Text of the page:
This paper examines citizens' attitudes toward paying taxes – what is sometimes termed their “tax morale” or the intrinsic motivation to pay taxes – focusing on the experience of individuals in the Russian Federation before, during, and after the transition from a planned socialist economy to a market‐based economy.
Micro‐level data for Russia from the World Values Survey and the European Values Survey for the years 1991, 1995, and 1999 are used to estimate the determinants of individuals' attitudes toward paying taxes. The data also allow the examination of the evolution of tax morale in the regions of Russia.
The estimation results show decay in tax morale in the first four years of the transition, and a small recovery in 1999. Significant regional differences in tax morale are also found.
The results are consistent with the relevance of social norms in tax compliance, where the widespread perception of tax evasion and of a corrupt and inefficient state led initially to a decline of tax morale. The results also indicate that the restoration of a higher level of trust in the state, after some progress in the transition to a market economy, positively influenced tax morale.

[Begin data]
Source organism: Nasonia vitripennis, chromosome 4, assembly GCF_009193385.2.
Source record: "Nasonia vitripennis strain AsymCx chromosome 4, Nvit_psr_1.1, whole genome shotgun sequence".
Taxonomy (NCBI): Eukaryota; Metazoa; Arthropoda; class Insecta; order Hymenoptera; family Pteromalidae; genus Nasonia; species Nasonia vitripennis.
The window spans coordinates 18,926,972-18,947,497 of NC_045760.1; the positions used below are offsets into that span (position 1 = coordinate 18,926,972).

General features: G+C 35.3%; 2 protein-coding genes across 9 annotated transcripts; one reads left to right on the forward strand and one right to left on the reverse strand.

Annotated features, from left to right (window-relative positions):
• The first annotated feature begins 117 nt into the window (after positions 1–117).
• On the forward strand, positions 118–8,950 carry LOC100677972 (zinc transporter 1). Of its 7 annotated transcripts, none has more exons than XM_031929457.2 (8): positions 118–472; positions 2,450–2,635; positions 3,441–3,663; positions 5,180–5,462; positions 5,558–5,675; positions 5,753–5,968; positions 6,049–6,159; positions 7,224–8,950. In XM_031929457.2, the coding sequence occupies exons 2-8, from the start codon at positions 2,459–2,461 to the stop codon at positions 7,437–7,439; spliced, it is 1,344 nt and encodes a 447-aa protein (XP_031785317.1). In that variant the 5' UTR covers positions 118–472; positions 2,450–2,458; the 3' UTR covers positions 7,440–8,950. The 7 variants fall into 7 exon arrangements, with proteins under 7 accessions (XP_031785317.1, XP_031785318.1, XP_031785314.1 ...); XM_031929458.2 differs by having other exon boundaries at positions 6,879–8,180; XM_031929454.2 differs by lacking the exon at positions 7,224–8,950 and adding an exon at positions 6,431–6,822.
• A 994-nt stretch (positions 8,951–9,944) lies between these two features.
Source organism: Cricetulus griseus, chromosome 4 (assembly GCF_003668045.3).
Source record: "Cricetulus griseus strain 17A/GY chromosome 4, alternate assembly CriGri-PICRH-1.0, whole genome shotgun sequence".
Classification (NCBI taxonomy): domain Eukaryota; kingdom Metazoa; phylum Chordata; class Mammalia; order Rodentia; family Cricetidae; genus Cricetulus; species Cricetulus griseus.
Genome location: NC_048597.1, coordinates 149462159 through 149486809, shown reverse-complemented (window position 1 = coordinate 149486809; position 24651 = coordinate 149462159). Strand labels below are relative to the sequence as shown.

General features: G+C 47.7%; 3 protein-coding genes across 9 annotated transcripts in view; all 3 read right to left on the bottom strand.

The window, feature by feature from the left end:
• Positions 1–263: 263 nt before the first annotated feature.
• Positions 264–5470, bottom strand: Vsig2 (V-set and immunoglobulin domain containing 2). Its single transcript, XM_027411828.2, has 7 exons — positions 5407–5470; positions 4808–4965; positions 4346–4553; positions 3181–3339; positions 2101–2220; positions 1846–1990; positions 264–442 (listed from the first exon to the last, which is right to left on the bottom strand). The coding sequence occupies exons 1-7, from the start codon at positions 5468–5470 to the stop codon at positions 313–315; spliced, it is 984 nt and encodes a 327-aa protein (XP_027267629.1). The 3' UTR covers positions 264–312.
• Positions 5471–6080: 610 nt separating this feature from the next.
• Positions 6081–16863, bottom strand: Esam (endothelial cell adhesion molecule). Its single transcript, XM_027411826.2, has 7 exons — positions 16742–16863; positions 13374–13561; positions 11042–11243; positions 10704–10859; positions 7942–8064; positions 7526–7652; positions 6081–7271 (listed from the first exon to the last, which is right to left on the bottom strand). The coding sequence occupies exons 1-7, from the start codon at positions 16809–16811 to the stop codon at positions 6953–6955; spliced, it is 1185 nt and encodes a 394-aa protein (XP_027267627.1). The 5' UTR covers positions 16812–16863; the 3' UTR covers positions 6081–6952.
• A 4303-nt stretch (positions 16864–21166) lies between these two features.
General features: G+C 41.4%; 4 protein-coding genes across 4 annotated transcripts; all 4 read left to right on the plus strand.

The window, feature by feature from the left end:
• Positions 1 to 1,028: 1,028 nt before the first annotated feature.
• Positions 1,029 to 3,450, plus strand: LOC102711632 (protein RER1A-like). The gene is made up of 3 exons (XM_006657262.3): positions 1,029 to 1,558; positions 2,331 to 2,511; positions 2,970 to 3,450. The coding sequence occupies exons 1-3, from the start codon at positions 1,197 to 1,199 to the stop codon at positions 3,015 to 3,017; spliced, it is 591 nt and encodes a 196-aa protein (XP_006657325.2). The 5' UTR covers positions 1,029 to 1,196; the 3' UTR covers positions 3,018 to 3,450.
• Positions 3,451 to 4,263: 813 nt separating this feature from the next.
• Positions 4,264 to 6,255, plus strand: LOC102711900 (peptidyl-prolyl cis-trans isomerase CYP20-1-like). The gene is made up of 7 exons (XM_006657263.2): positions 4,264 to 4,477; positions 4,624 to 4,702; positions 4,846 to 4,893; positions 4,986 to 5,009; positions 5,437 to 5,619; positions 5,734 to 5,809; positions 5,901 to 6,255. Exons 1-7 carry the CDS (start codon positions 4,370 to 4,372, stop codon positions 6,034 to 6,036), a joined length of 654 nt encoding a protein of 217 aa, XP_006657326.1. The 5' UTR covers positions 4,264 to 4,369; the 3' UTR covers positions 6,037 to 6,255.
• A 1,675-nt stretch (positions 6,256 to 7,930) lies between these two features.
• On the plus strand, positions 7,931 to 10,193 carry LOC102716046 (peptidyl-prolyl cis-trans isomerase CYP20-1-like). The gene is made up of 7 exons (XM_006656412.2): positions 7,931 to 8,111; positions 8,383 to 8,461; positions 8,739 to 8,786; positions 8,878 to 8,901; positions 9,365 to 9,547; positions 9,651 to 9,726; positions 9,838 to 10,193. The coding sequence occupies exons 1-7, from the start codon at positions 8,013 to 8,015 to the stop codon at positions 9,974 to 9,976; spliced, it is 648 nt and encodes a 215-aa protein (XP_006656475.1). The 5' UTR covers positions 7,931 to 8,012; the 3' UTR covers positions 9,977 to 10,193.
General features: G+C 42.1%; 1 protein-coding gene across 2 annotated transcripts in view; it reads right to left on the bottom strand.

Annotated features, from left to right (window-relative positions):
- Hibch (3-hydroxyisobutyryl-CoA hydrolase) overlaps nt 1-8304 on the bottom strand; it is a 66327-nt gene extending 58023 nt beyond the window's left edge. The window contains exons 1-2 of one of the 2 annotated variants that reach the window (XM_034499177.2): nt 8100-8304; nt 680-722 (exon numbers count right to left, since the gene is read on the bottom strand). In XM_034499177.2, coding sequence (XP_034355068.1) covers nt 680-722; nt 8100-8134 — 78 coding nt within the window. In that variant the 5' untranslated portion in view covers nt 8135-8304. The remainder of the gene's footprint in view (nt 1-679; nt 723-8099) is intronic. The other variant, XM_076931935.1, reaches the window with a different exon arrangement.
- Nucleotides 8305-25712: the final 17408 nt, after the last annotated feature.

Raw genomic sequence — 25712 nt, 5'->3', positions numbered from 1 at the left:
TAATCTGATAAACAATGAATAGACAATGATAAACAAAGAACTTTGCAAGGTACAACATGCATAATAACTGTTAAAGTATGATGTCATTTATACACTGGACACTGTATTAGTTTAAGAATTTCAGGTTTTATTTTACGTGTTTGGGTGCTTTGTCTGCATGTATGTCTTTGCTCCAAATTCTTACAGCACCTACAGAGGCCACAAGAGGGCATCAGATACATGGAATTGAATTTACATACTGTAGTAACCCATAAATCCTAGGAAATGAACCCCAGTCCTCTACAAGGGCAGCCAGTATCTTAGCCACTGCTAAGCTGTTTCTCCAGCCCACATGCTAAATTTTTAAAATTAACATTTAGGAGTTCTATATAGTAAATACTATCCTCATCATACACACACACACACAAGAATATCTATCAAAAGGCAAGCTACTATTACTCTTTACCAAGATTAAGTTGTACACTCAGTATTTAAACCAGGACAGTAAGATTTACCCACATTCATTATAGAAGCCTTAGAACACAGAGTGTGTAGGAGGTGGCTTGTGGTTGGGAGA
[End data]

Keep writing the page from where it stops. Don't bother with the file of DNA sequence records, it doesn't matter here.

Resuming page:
The results suggest, once tax morale is crowded out, it is difficult for government to raise tax morale very quickly back to previous levels. Doing so requires designing tax systems, tax administrations, and government structures that inspire trust and pride in governmental and legal institutions.
A unique aspect of the analysis is the ability to study tax morale at the individual level before (1991), during (1995), and shortly after (1999) the Russian transition.
Alm, J., Martinez‐Vazque, J. and Torgler, B. (2006), "Russian attitudes toward paying taxes – before, during, and after the transition", International Journal of Social Economics, Vol. 33 No. 12, pp. 832-857. https://doi.org/10.1108/03068290610714670Download as .RIS
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